Starting A New Business? 7 Key Points To Keep In Mind.
Deboshree Bhattacharjee reminisces about growing up with her mother in the next story for our 'Lessons From Ma' writing theme.
Deboshree Bhattacharjee reminisces about growing up with her mother in the next story for our ‘Lessons From Ma‘ writing theme.
Deboshree, in her own words: Stories delight me and I tell them often. They lurk everywhere, around us and in hidden crannies. I like to look for them and then set them going. When I am not doing that, I am reading and reviewing books, travelling and studying media.
I grew up in a competitive neighbourhood. You know, where every other person you meet in the marketplace is mum to a Class Tenth topper. In the households that did not have such a claim to fame, there were toddlers who went to violin classes. So, basically, if you wanted to shine the brightest, you had to ferret out a USP.
In those days, I was a very shy nut to crack. My report cards said: “A very bright kid but doesn’t mix much.” We would have ‘counsellors’ pouring in by the dozen. “My son goes running in the park every evening. He even does a bit of cycling.” “You could send her to dancing classes. My little one is a star there.” Mum would listen to everyone and supplement the discussion with glasses of cool sherbet. After we had the house to ourselves again, we would sit down and work at my school project.
I would draw animals and she would be by design-advisor. I learnt that elephants are usually grey. But, I would think, their ear might as well have an off-white patch. While I never became much of a dancer or runner, mum made sure I became a thinker.
Oh, we worked on the shyness too. Mum and I would ride horses in Mussoorie and whisper into their ears; “What did he tell you?” “He asked me when we would be back!” There lived in our home a mini-menagerie: chubby cats and playful kittens, visiting-birds in the front garden, street dogs who stopped by for a meal. I would spend my holidays talking to them and pestering Mum to arrange for some extra ‘holiday-milk’. Mum would be my badminton-playmate, my captive audience for a dance on some filmy song. When I would get down the school bus, she would be grinning from ear to ear. I would smile at her in awe. She looked like orange juice, a red hair-band and Enid Blyton, all at once.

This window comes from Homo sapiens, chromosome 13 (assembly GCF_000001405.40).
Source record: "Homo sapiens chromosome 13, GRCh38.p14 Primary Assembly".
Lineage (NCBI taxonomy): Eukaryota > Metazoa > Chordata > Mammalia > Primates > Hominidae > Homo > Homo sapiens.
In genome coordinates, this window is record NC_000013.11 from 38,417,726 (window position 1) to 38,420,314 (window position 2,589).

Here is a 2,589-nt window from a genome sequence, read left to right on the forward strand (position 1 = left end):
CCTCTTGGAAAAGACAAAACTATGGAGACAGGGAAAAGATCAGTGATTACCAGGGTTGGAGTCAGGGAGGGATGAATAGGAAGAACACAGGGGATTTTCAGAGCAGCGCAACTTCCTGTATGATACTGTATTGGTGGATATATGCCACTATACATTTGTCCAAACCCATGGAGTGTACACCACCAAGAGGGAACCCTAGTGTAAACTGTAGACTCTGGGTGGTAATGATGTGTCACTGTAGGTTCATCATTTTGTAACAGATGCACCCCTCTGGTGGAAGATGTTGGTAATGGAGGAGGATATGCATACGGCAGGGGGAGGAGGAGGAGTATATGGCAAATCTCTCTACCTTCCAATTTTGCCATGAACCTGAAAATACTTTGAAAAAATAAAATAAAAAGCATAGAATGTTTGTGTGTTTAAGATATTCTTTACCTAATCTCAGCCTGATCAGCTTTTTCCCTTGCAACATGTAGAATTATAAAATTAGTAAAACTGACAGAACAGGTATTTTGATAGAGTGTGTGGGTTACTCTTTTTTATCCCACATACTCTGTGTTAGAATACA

To this day, mum is my mirror. She cannot stop beaming when someone talks about their kid stealing the thunder in a college fest. Dad and I can but shake our heads when she arranges for a shawl and a greeting card for the elderly lady who just had a birthday. When I feel proud of something I just did, I think of her and feel a hundred times happier. Likewise, when I am down and out, I know how she is the one person who will not tire of my sobbing. She has all the patience in the world when it comes to correcting a wrongdoing, celebrating a cause or being nice to someone who looks like they need a smile. It is another story that her store of patience runs out when someone drops a bag of garbage right in front of our gate.
“Oh, they all grow up,” said an aunt of mine, many moons ago. Mum and I, devouring candy at the roadside stall, had brought that on. Well, all I know is, no matter how many years pass me by, the lessons I have learnt from mum will never be put to dust. There is a lot I need to know about life and living, about being human and humane. When it comes to mum, I will forever be her little baby; cradled in her arms, safe from the big, bad world.
And she, in her lovely chiffon salwar and a book in hand, will forever be mum.
*Photo credit: sirwiseowl (Used uner the Creative Commons Attribution License.)
Congrats Deboshree! You win a copy of Chicken Soup For The Indian Mother’s Soul and Bringing Up Vasu from Westland Books.
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